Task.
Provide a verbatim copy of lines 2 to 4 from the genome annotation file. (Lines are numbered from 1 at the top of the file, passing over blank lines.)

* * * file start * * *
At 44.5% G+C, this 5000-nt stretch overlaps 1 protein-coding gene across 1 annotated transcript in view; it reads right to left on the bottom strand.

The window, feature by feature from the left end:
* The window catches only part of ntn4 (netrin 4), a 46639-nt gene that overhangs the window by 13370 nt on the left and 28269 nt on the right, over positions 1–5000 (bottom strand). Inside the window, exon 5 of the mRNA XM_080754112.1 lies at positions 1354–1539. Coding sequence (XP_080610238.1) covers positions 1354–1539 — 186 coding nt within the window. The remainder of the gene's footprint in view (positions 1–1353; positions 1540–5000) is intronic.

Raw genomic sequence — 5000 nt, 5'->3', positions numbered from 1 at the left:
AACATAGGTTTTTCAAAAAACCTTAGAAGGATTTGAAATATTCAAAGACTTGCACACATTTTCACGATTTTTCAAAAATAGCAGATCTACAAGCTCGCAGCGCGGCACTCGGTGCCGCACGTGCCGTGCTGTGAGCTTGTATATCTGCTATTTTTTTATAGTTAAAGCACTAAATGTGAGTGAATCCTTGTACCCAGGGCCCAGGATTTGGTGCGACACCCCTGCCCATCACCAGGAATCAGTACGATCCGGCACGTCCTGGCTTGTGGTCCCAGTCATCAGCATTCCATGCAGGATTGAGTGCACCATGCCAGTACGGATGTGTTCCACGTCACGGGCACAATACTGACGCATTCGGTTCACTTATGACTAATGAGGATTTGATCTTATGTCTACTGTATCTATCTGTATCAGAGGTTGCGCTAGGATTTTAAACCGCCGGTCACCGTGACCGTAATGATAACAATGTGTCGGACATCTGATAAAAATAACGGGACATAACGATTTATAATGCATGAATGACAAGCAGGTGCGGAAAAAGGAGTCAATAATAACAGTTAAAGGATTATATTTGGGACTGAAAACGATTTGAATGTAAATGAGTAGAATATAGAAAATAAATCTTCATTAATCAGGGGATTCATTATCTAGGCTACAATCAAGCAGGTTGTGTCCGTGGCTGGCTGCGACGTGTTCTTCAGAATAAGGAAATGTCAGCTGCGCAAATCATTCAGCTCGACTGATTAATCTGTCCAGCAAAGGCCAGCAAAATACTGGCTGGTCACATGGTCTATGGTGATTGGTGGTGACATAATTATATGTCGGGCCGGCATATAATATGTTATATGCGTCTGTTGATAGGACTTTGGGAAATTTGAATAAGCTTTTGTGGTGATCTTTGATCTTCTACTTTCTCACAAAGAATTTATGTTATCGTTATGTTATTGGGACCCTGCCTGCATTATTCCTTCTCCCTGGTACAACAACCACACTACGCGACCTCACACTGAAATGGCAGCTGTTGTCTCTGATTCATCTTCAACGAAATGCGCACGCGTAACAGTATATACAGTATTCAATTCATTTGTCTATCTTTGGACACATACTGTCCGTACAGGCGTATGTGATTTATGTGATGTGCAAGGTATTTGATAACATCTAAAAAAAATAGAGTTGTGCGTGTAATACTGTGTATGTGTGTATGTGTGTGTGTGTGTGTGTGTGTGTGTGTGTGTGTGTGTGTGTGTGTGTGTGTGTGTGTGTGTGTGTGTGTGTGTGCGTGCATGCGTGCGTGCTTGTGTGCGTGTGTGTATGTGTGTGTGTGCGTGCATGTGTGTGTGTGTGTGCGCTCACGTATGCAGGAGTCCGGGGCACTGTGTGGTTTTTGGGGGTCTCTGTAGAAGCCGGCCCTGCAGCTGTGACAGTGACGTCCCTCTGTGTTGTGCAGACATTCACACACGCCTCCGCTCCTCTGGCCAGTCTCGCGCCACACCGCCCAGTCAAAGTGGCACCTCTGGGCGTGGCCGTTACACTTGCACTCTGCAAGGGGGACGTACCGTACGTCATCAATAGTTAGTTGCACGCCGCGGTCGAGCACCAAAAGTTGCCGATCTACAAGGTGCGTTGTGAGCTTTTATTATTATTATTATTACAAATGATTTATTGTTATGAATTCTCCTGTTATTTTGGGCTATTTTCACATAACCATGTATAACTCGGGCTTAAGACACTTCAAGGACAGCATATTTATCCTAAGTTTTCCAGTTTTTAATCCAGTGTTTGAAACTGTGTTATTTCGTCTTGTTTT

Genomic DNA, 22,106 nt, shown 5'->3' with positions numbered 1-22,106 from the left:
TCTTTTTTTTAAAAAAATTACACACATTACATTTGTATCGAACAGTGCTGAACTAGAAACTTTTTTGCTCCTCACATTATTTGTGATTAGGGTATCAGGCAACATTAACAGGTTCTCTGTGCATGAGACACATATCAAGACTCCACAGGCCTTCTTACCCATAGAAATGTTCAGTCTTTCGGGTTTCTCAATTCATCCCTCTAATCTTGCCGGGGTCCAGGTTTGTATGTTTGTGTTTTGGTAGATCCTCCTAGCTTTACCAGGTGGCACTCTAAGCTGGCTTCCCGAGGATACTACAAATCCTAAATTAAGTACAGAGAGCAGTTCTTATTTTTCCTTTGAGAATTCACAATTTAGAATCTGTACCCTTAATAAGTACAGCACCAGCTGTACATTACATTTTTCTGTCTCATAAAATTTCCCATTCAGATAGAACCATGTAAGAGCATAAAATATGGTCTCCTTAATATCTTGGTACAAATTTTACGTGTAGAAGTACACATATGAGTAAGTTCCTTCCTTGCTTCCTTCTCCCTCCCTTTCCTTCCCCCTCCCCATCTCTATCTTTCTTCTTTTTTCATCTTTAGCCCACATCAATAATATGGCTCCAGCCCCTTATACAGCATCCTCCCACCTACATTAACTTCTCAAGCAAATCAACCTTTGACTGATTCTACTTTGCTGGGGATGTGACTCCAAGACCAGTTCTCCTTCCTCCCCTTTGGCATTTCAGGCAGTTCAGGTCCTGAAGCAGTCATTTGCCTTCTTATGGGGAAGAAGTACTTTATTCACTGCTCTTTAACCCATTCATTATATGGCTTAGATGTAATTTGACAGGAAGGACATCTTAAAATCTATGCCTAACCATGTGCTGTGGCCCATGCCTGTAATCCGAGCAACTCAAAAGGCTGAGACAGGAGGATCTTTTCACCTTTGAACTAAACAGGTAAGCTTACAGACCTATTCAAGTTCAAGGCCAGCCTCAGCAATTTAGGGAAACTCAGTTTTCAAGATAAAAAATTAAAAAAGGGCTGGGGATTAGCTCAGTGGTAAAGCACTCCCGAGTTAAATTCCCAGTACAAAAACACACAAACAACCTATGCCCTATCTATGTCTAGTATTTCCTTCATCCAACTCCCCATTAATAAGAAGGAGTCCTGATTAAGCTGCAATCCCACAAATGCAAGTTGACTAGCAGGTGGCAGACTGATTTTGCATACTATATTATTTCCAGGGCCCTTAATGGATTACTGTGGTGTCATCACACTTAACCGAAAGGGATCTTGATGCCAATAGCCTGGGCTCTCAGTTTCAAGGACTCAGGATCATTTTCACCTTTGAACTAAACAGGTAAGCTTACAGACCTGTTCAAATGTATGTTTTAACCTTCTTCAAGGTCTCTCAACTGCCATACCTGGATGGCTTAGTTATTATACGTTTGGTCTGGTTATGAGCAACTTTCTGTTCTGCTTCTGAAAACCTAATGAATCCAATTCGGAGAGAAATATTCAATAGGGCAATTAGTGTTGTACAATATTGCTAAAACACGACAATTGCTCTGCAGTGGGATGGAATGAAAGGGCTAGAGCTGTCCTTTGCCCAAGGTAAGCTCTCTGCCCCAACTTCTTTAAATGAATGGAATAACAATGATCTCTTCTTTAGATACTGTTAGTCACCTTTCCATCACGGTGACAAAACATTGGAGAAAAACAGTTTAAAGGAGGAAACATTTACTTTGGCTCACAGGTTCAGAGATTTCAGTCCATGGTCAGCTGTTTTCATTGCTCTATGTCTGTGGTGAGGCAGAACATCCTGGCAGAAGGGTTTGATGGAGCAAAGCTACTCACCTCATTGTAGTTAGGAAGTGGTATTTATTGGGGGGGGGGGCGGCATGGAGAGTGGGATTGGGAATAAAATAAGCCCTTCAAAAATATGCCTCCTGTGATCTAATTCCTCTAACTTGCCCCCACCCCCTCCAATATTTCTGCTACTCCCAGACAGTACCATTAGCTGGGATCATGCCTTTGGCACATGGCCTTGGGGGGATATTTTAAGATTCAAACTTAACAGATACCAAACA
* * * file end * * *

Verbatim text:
The window, feature by feature from the left end:
* The window catches only part of ntn4 (netrin 4), a 46639-nt gene that overhangs the window by 13370 nt on the left and 28269 nt on the right, over positions 1–5000 (bottom strand). Inside the window, exon 5 of the mRNA XM_080754112.1 lies at positions 1354–1539. Coding sequence (XP_080610238.1) covers positions 1354–1539 — 186 coding nt within the window. The remainder of the gene's footprint in view (positions 1–1353; positions 1540–5000) is intronic.

Raw genomic sequence — 5000 nt, 5'->3', positions numbered from 1 at the left: